The Royal Albert Hall will open its doors to reduced audiences this Christmas in what the venue’s chief executive describes as an “investment into our future.”
A total of 36,000 tickets will be sold to audience goers, down from more than 120,000 last year, to shows including The Nutcracker, Handel’s Messiah and other staples.
Though opening to such capacities is “financially unviable,” Hall boss Craig Halsall believes that “this is what the country needs” and that it will “protect the jobs of our highly skilled staff, stimulate the local economy and the wider arts ecosystem, and fulfil significant audience demand.”
E-tickets, staggered entry times and a face covering policy will be new additions to the concert experience.
The Knightsbridge venue will reopen after nine months of closure, forgoing £18m of revenues. Bosses recently launched a £20m fundraising drive.
“Christmas has always been a time of great celebrations at the Royal Albert Hall, where people have come together since 1871 – from Vera Lynn at the end of the Blitz, to HM The Queen’s first public Christmas address. It is essential for us to carry on this spirit in what has been a year of disruption,” said Hassall.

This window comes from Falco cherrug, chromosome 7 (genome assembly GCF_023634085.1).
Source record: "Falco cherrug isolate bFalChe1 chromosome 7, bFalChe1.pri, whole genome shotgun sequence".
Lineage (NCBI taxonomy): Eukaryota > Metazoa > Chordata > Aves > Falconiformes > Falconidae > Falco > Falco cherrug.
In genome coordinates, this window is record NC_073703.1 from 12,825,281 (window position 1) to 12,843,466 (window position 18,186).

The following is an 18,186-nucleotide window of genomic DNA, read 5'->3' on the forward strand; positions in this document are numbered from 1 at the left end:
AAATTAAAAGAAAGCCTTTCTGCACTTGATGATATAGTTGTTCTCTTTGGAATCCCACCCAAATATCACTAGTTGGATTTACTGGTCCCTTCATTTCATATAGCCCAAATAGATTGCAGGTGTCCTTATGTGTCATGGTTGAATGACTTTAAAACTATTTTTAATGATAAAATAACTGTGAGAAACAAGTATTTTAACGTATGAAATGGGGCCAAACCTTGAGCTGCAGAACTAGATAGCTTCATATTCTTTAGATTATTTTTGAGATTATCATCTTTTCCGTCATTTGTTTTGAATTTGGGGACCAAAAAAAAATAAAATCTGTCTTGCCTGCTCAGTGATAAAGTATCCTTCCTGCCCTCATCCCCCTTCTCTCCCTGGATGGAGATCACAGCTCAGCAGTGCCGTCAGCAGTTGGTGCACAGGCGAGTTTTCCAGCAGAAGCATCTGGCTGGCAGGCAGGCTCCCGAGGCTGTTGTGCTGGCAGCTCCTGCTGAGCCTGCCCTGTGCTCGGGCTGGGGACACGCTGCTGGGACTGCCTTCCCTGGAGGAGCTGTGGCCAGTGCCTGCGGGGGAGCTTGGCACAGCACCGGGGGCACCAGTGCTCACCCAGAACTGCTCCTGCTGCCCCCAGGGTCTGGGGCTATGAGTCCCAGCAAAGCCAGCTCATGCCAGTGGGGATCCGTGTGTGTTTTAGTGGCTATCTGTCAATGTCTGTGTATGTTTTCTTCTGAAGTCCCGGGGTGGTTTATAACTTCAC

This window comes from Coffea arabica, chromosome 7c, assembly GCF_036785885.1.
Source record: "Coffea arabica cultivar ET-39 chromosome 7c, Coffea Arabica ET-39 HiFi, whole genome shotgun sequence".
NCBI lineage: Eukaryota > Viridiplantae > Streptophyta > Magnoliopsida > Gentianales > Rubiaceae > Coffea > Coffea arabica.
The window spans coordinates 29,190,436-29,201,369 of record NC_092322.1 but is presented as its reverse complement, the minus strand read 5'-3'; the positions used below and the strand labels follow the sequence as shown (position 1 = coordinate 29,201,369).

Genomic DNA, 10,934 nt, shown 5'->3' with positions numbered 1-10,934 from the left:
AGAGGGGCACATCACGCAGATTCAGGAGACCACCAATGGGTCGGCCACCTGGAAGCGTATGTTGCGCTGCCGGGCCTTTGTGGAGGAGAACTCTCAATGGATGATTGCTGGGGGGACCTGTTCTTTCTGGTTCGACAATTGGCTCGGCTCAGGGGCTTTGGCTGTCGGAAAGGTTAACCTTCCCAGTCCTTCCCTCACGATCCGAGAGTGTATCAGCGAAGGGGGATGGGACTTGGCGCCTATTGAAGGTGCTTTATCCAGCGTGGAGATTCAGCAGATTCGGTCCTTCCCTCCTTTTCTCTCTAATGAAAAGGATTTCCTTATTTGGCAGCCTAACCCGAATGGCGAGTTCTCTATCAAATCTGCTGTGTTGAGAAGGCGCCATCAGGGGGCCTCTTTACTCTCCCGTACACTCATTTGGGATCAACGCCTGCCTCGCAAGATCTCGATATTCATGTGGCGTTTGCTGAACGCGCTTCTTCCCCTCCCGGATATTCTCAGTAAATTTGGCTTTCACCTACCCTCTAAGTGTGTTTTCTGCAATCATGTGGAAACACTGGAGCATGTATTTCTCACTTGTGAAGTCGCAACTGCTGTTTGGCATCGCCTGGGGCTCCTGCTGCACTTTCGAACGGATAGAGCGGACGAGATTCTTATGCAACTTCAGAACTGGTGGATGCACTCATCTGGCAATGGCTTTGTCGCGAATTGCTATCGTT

City A.M. understands the Hall will not be able to return to full sustainability until it can fully reopen.
The venue’s chiefs have called for an indicative time-frame for reopening venues as the final stage of the government’s cultural recovery plan, a state-backed insurance scheme for large scale events and sector-specific job support.
Tickets are on sale from Friday at 10am.
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